Lack of ‘Red October’ feel in Downtown St. Louis despite a Cardinals playoff berth

St. Louis Cardinals

ST. LOUIS – It is one of the more glaring signs of the impact of the coronavirus pandemic on St. Louis: the Cardinals clinched a playoff spot over the weekend but there’s hardly a hint of celebration downtown.

There is a noticeable lack of that “Red October” feel in spite of another remarkable moment in team history – a COVID-19 diagnosis among some of the players. It nearly ended their season and made the playoffs seem impossible. Somehow, they still made it.

The Cardinals clinched their playoff spot Sunday amid pumped in crowd noise and just three people in the stands cheering them on, including team owner Bill Dewitt and his son, team president Bill Dewitt III.

There was no locker room champagne celebration and no cheering horde of fans across the street at Ballpark Village. There’s no red fountain at Kiener Plaza and very few signs and banners in the windows of downtown businesses hailing the team’s success.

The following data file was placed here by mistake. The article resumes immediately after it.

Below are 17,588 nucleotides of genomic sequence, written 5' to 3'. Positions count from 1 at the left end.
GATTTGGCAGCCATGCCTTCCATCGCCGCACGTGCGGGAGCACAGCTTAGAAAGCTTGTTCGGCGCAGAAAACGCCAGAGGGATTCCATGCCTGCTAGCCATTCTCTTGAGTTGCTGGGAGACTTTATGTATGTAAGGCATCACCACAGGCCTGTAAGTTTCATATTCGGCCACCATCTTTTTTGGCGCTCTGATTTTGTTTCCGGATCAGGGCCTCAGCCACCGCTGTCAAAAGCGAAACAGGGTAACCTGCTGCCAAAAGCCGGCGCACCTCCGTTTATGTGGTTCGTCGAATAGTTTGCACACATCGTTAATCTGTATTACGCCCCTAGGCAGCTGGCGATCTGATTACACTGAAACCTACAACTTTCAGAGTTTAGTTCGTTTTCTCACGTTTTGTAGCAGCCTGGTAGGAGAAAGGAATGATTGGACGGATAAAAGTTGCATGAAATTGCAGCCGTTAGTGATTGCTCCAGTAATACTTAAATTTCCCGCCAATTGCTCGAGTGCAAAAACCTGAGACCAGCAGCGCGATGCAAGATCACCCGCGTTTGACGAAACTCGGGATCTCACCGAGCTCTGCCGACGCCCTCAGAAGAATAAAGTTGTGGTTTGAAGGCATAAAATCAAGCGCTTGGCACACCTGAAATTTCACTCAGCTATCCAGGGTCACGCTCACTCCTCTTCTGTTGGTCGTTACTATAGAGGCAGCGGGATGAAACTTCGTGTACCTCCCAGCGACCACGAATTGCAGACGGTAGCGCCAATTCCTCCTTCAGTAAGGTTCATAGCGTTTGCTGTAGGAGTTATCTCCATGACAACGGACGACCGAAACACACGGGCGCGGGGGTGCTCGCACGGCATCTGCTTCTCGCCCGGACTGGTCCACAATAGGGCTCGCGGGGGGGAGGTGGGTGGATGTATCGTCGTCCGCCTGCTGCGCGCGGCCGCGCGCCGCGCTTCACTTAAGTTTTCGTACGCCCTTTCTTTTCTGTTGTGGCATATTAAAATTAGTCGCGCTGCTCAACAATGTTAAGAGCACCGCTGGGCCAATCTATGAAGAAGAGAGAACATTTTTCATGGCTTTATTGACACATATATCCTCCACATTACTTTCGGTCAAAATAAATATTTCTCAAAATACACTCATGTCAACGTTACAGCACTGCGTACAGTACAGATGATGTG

The Cardinals overcame the coronavirus, a resulting three-week layoff, and then a schedule that forced them to play 53 games in 44 days.

Now, even with no crowds at the ballpark, no pre-game pep rallies in Downtown St. Louis, no playoff logos painted on the field, and no actual playoff games in St. Louis with Major League Baseball adopting a “bubble format” for the playoffs, Ballpark Village (https://www.stlballparkvillage.com/sports) will have game day watch parties with giveaways starting with Game 1 at 4 p.m. Wednesday afternoon. The new outdoor plaza will have the game on the big screen.

There’s a feeling maybe this team is a sign of hope for Ballpark Village and for the rest of us.

“We’re going to have a watch party like that … just like any playoff game, once it starts, it’ll be that chill in the air. We’ll have that October feeling where every pitch counts…to have the team actually rise to the occasion and actually get in is a really nice silver lining,” Dewitt III said. “We’ll be ready when we can finally welcome fans back. I hope it’ll be Opening Day next year. It feels like you’re kind of all dressed up with nowhere to go. It’s really nice down here.”

Like the team, Ballpark Village has suffered with the new phase two opening during a pandemic. Still, it has yet to lose a tenant though certain business openings have been pushed back until spring, Dewitt said.

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